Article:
Policy, the Left, and the Solomon Islands 10
- While the recent defeat of the Solomons Prime Minister and his
replacement by someone with the avowed aim of improving relations
with Australia is not automatically to be applauded just for that
reason, it is a good example of the way in which - with a little bit
of patience - local tensions and pressures can potentially be
resolved in a beneficial manner to all concerned.
It is very obvious that the Australian ruling class wants the
littoral states to develop in the accepted World-Bank-sponsored
manner. It is equally obvious that the ruling elites of the
littoral states want a similar situation, with the important
qualification that the resulting structure must accommodate their
corruption and/or that their dependence at least looks independent.
Sogavare's appointment of lawyer and alleged paedophile Julian Moti
as the Solomons' Attorney-General, and the assistance given to his
escape from PNG by its Prime Minister, was a good example of both
aspects. Being a fugitive, Moti would be only too willing to
overlook anything that his patrons would want overlooked, while it
would appear that Sogavare and Somare were very happy to give the
Australian government a poke in the eye.
As was said in The Australian, the 4½-year-old Regional Assistance
Mission to the Solomon Islands - RAMSI - has much to be proud of;
ethnic violence has been contained and there have been improvements
in many areas of public administration. Having a quasi-illegal
immigrant and alleged criminal as Attorney-General sits badly with
that situation, nor would a reasonable Solomon Islander be likely to
To that extent a Federal Police submission to a Senate committee
inquiry into "Australia's involvement in peacekeeping operations" was
correct in asserting "Sovereignty, respect and understanding of host
nation culture and laws will assist in the acceptance of police
contributions. Sovereignty will however be used in a variety of
circumstances to obstruct change which may reduce the benefits of
police interventions or capacity building missions as they threaten
the status quo enjoyed by local elites,"
There is inevitably a political aspect to relations with, within and
between our littoral states referring to AusAID, the same
submission noted that "By helping to reduce poverty and promote
development, the aid program is an integral part of Australia's
foreign policy and security agenda."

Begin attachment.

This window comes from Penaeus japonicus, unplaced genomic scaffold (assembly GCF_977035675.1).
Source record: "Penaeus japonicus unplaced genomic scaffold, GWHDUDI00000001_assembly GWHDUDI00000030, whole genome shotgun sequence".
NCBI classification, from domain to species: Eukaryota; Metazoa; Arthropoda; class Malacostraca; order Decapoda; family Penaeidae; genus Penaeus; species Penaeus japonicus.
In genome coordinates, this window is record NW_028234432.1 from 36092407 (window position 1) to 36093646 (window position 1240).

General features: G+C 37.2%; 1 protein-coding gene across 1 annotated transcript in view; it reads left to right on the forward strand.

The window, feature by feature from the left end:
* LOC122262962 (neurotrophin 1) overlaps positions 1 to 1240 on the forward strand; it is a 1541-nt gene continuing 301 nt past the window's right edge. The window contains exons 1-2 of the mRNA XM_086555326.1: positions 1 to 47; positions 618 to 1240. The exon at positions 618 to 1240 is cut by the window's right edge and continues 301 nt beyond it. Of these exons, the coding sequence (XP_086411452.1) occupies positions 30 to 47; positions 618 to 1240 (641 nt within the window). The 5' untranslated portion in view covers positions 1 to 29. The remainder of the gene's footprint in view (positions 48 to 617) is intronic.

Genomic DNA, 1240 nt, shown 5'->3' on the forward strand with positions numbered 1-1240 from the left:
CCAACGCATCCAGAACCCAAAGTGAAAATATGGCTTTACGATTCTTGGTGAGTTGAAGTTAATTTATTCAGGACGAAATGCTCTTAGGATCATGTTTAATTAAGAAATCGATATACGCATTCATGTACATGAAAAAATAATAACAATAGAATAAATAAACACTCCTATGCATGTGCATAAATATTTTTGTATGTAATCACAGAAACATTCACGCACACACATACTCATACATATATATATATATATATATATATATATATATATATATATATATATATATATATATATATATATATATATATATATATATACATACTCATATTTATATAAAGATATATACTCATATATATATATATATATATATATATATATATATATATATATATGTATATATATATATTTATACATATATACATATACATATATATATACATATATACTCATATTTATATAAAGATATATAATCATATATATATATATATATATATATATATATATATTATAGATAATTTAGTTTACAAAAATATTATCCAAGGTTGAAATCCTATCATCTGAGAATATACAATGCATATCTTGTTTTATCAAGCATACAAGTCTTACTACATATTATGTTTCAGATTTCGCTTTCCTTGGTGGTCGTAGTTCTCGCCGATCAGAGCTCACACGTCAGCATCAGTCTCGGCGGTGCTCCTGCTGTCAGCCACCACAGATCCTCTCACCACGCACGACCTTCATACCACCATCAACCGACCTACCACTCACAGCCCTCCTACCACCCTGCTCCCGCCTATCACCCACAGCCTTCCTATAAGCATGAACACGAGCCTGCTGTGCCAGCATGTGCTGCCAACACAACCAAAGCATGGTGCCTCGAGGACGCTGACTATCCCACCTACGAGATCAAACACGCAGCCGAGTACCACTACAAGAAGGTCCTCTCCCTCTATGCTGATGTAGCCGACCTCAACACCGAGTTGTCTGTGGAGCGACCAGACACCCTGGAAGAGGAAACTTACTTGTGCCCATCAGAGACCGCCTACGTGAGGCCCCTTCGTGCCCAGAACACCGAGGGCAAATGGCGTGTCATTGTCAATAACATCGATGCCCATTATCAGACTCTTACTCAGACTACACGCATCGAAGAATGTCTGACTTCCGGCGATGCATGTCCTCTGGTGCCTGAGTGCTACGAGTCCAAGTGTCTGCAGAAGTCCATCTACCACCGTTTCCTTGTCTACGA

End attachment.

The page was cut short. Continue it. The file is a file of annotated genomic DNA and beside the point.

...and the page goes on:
That political aspect should not automatically be criticised by
socialists. Some aspects - such as pressure to adopt market-based
mechanisms that cause harm - should clearly be criticised and
opposed. Others, such as ensuring that laws are fair and are
applied, deserve our support. To pressure a government such as that
of East Timor or the Solomons towards a particular end may therefore
be acceptable, depending on the "end". In general, the courts
assess such things by the standard of what they refer to as "an
officious bystander" or "a reasonable person", a mythical being who
turns out to be somewhat more complicated once one considers a
Sogavare has called for a RAMSI "exit strategy", criticised it over
the past year, threatened to expel Australian personnel from the
mission, to strip the troops of their immunity from prosecution,
accused the mission of representing too much of Canberra's interests,
and of failing to focus on its mandate to restore law and order in
the South Pacific nation.
Others have accused Sogavare and his cronies of poor governance,
abuse of power, corruption, seeking excuses to frustrate efforts to
rebuild the discredited local police force, and gross failure to act
against abuses such as logging.
South Pacific Form conducted a review of RAMSI at Sogavare's request
that praised and supported it. Only three months ago, a survey
conducted by the Australian National University found that 90% of
Solomon Islanders wanted RAMSI to stay and 80% feared a return of
violence if RAMSI was to leave soon. Those percentages are a
remarkable achievement at the 2007 Federal election, the two-party
preferred vote for the successful candidate never exceeded 76%; the
median was 58%. However, 89% of Australians continue to believe the
ABC provides a valuable service to the community, so such strong
support can occur.
While an internal matter for the Solomon Islands, the democratic
removal of Sogavare does hold promise that better approaches are
prevailing. In East Timor, the Solomons, and Fiji, the local
powerbrokers have become accustomed to a moderate Australian
reaction, and, being confident of non-interference unless they choose
to start clashes with the Australian presence, feel relatively
unrestrained in their internal power struggles. Bainimarama's
ostentatious travels within the region when he was openly plotting a
coup showed his disdain of Australia and New Zealand.
That said, of course, the market-based approach is fundamentally bad,
as will become very clear in seven or eight years, when the Solomons
is logged out and there is little left to sell except a wasteland.
* that report should be tabled in the next sitting of the Senate.
* charges against Julian Moti were laid promptly, with the Queensland
magistracy clearly regarding him as having a case to answer.